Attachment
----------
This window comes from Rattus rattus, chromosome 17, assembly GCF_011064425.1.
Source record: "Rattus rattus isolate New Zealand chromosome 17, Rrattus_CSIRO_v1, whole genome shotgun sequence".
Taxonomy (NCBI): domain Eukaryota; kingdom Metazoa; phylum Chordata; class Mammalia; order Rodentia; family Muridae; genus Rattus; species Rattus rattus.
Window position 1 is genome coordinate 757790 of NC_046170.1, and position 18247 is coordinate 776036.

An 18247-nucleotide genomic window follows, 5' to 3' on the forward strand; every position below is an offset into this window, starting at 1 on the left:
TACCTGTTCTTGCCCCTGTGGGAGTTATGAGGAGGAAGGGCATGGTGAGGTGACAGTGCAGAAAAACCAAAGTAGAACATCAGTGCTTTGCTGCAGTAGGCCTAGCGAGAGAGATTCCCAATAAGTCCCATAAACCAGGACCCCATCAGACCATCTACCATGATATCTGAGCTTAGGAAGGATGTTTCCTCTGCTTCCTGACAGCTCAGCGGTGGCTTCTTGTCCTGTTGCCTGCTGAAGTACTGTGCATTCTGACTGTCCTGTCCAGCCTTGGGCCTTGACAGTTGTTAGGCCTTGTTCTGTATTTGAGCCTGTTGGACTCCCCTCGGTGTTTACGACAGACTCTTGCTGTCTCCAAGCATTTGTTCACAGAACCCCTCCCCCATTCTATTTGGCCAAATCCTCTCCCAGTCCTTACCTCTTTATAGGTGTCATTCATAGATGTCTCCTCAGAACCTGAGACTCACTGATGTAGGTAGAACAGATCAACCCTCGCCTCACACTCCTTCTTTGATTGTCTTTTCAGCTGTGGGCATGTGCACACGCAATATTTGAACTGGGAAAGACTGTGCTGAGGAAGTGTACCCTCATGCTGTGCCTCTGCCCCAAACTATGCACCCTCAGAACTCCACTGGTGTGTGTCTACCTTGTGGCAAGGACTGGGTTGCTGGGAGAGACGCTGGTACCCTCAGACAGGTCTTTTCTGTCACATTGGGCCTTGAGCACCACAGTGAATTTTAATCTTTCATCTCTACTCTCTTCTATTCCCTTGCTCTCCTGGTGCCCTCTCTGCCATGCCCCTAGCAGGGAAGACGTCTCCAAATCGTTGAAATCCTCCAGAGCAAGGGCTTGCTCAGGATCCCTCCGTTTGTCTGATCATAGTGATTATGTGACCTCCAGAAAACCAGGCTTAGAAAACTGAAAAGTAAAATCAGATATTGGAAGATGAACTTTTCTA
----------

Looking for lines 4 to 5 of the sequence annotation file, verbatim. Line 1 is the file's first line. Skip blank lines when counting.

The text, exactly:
Window position 1 is genome coordinate 757790 of NC_046170.1, and position 18247 is coordinate 776036.

An 18247-nucleotide genomic window follows, 5' to 3' on the forward strand; every position below is an offset into this window, starting at 1 on the left: